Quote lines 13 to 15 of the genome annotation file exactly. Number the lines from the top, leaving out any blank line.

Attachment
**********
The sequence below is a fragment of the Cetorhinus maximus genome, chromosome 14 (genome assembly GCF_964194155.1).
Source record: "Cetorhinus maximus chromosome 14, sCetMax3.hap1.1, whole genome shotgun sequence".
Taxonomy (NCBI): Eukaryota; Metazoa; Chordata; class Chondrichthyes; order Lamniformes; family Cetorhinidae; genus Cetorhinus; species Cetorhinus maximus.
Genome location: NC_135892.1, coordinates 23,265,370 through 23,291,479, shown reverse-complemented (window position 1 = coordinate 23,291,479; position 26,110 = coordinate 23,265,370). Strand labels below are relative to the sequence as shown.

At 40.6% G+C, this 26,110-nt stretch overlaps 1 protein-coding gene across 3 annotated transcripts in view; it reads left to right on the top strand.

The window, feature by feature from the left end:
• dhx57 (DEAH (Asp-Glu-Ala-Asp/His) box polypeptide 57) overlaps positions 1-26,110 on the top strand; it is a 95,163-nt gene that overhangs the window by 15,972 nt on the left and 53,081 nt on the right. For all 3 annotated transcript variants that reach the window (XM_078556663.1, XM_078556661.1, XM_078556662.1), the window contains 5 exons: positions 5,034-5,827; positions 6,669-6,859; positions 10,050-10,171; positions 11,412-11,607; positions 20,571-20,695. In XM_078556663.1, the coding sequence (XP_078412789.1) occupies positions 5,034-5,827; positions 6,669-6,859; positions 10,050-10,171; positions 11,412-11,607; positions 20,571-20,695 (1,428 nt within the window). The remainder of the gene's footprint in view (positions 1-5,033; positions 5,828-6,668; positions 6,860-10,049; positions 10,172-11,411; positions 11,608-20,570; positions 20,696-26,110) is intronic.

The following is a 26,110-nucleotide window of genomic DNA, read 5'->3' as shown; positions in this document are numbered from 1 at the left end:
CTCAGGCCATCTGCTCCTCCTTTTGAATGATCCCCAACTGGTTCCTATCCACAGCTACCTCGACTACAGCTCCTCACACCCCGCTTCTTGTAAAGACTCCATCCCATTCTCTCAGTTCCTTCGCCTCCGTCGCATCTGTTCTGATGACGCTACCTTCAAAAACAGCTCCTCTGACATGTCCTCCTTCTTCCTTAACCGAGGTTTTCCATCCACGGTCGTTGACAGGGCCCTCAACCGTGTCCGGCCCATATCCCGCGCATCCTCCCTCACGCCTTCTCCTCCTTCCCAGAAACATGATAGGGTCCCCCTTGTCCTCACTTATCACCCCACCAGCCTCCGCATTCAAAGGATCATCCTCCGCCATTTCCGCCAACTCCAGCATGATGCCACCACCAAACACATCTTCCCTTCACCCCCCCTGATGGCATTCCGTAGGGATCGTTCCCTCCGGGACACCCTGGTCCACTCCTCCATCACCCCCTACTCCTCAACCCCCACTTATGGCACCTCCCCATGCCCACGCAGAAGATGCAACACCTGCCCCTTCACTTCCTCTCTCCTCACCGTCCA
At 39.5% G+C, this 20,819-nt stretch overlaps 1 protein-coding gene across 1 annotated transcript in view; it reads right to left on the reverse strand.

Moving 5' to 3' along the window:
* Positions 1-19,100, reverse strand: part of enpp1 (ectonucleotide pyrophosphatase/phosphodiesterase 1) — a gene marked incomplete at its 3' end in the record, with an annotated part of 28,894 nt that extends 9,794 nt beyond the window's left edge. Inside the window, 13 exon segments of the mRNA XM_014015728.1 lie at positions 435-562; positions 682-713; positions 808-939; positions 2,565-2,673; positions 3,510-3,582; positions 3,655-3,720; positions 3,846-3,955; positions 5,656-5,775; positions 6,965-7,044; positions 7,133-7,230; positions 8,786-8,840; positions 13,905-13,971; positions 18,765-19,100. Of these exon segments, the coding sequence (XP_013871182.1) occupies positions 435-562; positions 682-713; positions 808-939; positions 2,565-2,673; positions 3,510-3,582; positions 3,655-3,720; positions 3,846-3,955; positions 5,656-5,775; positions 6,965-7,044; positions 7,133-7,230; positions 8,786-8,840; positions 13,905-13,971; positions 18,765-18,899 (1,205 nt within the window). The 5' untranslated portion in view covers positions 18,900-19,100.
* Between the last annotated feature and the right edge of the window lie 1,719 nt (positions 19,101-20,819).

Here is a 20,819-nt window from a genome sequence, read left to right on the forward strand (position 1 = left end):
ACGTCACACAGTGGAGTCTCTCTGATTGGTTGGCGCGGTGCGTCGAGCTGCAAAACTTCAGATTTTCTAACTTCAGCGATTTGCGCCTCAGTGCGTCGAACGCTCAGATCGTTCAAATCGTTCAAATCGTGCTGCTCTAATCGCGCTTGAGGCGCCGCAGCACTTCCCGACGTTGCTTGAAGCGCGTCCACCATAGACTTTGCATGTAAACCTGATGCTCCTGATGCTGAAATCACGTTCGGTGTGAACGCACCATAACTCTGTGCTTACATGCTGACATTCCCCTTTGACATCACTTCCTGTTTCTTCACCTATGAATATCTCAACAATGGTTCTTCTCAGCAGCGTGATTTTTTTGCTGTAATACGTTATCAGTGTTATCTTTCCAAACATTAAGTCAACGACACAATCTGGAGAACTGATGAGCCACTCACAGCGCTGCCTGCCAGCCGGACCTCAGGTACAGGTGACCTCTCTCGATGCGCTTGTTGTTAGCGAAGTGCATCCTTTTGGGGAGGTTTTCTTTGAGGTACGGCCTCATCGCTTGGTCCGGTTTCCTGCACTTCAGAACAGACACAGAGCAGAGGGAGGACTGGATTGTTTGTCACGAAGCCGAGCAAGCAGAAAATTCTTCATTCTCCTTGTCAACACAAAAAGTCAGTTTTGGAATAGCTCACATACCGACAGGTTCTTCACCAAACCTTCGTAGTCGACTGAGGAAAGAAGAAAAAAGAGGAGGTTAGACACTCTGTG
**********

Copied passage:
* Between the last annotated feature and the right edge of the window lie 1,719 nt (positions 19,101-20,819).

Here is a 20,819-nt window from a genome sequence, read left to right on the forward strand (position 1 = left end):
ACGTCACACAGTGGAGTCTCTCTGATTGGTTGGCGCGGTGCGTCGAGCTGCAAAACTTCAGATTTTCTAACTTCAGCGATTTGCGCCTCAGTGCGTCGAACGCTCAGATCGTTCAAATCGTTCAAATCGTGCTGCTCTAATCGCGCTTGAGGCGCCGCAGCACTTCCCGACGTTGCTTGAAGCGCGTCCACCATAGACTTTGCATGTAAACCTGATGCTCCTGATGCTGAAATCACGTTCGGTGTGAACGCACCATAACTCTGTGCTTACATGCTGACATTCCCCTTTGACATCACTTCCTGTTTCTTCACCTATGAATATCTCAACAATGGTTCTTCTCAGCAGCGTGATTTTTTTGCTGTAATACGTTATCAGTGTTATCTTTCCAAACATTAAGTCAACGACACAATCTGGAGAACTGATGAGCCACTCACAGCGCTGCCTGCCAGCCGGACCTCAGGTACAGGTGACCTCTCTCGATGCGCTTGTTGTTAGCGAAGTGCATCCTTTTGGGGAGGTTTTCTTTGAGGTACGGCCTCATCGCTTGGTCCGGTTTCCTGCACTTCAGAACAGACACAGAGCAGAGGGAGGACTGGATTGTTTGTCACGAAGCCGAGCAAGCAGAAAATTCTTCATTCTCCTTGTCAACACAAAAAGTCAGTTTTGGAATAGCTCACATACCGACAGGTTCTTCACCAAACCTTCGTAGTCGACTGAGGAAAGAAGAAAAAAGAGGAGGTTAGACACTCTGTG